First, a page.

What I was hearing, what was disturbing me so deeply, was the news that a tiny island nation in the Pacific Ocean, Kiribati, (pronounced KIR-e-bass) is in trouble. Due to the stresses of rising sea levels, Kiribati is likely to be completely uninhabitable by 2030. The people must find somewhere else to go or they will not survive.

A nation is dissolving. A people must abandon their home. This was preventable and it is not their fault. It’s our fault. We have destroyed their community, their nation, their lives – and we don’t even know who they are. . .

[This is the beginning of my first column for the new online newspaper, Global Sisters Report.  Continue reading here.]

Photo of Kiribati from Business Insider

 

mercy, children of the earth

Jesus came and stood in their midst and said to them, “Peace be with you.” When he had said this, he showed them his hands and his side.  –John 20:19b-20a

Christ is still showing us His wounds.

Christ is the energy of God alive and arisen in our midst. In my life, one of the most profound ways I experience that Christ energy is by communing with creation. The peace of Christ beats with the rhythm of an ancient drum in the depths of the woods and in the heart of the ocean. And earth is hurting. Like our brother Jesus, we have harmed the earth with our violence and sin.

Two examples: As highlighted in this film, the inhabitants of the Carteret Islands just north of Bougainville, Papua New Guinea, are running for their lives while their island is overtaken by the rising ocean waters. Climate change is causing the icebergs to melt at rates faster than humans have ever known. Christ is wounded among us.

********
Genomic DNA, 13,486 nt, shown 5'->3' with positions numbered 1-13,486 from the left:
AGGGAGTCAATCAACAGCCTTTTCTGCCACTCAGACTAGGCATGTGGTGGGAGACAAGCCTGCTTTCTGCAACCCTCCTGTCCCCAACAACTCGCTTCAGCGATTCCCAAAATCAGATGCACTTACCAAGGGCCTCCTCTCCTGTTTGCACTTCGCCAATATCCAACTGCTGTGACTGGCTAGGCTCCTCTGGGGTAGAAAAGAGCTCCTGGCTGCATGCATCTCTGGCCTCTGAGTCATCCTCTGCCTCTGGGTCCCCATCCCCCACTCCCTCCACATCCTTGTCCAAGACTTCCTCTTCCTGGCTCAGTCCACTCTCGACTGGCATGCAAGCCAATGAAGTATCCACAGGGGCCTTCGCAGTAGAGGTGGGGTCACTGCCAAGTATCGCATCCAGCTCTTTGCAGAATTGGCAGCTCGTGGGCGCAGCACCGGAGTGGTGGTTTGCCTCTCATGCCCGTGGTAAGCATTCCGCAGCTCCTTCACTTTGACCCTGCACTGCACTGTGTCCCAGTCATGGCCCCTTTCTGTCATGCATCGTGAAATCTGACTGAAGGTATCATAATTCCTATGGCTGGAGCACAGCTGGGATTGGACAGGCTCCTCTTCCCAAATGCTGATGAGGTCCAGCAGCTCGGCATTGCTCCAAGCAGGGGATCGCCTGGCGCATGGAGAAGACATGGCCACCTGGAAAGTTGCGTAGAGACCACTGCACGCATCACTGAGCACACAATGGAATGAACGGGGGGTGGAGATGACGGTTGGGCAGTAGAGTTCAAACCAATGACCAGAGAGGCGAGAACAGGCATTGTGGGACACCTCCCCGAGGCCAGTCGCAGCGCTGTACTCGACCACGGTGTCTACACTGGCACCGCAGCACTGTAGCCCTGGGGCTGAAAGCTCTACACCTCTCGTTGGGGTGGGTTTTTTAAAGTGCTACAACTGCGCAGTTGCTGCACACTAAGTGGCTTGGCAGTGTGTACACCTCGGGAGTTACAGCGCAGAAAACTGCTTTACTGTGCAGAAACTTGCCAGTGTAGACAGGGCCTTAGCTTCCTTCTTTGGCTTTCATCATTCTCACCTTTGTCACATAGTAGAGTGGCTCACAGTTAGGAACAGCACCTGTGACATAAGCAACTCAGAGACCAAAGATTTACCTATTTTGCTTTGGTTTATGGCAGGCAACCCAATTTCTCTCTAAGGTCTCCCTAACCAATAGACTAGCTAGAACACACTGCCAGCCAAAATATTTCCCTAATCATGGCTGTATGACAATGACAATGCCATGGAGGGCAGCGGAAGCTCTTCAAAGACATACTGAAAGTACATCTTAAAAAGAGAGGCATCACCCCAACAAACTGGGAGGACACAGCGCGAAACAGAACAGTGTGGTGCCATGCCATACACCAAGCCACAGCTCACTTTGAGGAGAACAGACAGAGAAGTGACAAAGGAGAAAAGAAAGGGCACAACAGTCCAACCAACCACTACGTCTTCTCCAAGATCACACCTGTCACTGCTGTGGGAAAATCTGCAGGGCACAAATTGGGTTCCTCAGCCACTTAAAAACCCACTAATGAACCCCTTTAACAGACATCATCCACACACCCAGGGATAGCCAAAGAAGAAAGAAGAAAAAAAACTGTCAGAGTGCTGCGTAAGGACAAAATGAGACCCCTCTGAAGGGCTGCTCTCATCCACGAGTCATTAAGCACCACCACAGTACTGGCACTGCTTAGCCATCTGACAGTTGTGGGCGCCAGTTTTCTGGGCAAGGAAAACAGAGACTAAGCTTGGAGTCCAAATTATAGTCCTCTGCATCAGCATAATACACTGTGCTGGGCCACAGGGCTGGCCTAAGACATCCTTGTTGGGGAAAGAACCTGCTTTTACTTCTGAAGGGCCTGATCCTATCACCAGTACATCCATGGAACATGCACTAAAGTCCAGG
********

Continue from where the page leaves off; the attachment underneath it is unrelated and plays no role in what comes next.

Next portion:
Here’s a video highlighting what these wounds look like:

The ocean bears many of the earth’s wounds. This example is so unbelievable, it almost seems like a joke. Really, it is no laughing matter. Our pollution and waste have created enormous garbage “islands” in ocean currents, one of which is apparently comparable to the size of Texas. This week the United Nations is going to declare that these garbage masses in the sea have achieved “state status” because of their size. The nation shall be called Garbage Patch, the flag will be all blue and its population shall be 36,939 tons of garbage.

Garbage Patch Picture from LA Times Blog

Let’s have mercy, good people!

When Christ showed his wounds to his disciples he said “Peace be with you.”

As Christ shows his wounds to us, He also says “Peace be with you.”

We are privileged and blessed to be able to nurse the wounds of our earth, our Christ, during this holy sacred time. We can stop can using plastic, we can reduce our carbon footprint, we can teach others the truth and we can clean up the mess we have made. We can share the Christ of peace and be instruments of healing and blessing.

Let’s have mercy, Christ have mercy, peace be with you. Amen!